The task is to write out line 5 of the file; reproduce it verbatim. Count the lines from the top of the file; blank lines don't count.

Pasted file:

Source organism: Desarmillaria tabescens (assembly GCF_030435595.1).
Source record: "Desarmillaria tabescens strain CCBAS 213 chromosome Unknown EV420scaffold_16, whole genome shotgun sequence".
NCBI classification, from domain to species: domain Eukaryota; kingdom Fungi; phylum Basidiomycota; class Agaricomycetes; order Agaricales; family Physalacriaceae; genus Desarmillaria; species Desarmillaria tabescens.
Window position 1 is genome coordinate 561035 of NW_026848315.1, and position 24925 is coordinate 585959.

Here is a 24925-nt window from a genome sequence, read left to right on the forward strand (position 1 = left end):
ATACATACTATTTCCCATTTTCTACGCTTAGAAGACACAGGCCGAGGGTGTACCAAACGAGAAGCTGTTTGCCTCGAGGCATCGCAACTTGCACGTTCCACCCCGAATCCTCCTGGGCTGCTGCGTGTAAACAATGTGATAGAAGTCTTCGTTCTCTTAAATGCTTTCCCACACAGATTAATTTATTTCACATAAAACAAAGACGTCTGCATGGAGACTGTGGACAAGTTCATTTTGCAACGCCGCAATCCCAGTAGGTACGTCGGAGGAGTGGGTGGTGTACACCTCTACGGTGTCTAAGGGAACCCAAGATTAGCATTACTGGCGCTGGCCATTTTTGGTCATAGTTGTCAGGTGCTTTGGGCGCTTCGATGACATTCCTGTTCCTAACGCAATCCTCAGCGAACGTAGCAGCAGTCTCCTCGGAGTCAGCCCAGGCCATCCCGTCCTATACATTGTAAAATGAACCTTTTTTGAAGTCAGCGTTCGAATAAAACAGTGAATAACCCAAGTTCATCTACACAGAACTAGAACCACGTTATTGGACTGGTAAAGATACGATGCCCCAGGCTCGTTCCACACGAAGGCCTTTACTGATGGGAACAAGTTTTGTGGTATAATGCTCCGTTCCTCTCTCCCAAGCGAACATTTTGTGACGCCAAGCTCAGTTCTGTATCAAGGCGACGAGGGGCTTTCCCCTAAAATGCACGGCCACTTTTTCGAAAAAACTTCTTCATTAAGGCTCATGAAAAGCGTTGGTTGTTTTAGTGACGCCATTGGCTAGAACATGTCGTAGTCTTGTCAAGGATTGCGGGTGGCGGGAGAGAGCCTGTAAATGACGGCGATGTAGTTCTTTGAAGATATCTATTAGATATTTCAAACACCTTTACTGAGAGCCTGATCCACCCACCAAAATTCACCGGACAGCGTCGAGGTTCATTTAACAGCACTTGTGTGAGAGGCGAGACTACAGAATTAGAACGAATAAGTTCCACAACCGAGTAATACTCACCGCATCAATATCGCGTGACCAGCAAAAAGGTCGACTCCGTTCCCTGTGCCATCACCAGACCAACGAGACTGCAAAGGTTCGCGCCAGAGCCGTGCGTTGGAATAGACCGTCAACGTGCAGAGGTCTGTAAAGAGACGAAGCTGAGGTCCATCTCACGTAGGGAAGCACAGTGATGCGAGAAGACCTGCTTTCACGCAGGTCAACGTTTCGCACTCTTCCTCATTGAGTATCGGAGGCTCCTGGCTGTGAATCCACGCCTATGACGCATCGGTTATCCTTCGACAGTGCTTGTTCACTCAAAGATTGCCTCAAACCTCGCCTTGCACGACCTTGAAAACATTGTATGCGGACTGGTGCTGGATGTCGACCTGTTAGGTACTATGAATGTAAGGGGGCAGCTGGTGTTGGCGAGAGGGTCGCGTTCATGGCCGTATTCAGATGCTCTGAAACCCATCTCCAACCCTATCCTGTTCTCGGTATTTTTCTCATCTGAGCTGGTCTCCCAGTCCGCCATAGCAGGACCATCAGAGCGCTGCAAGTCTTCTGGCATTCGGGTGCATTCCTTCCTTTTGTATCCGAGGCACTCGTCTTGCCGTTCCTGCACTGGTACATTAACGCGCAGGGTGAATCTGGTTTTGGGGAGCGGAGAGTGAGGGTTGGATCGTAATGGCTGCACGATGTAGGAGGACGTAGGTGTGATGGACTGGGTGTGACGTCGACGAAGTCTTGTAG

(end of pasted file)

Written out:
Here is a 24925-nt window from a genome sequence, read left to right on the forward strand (position 1 = left end):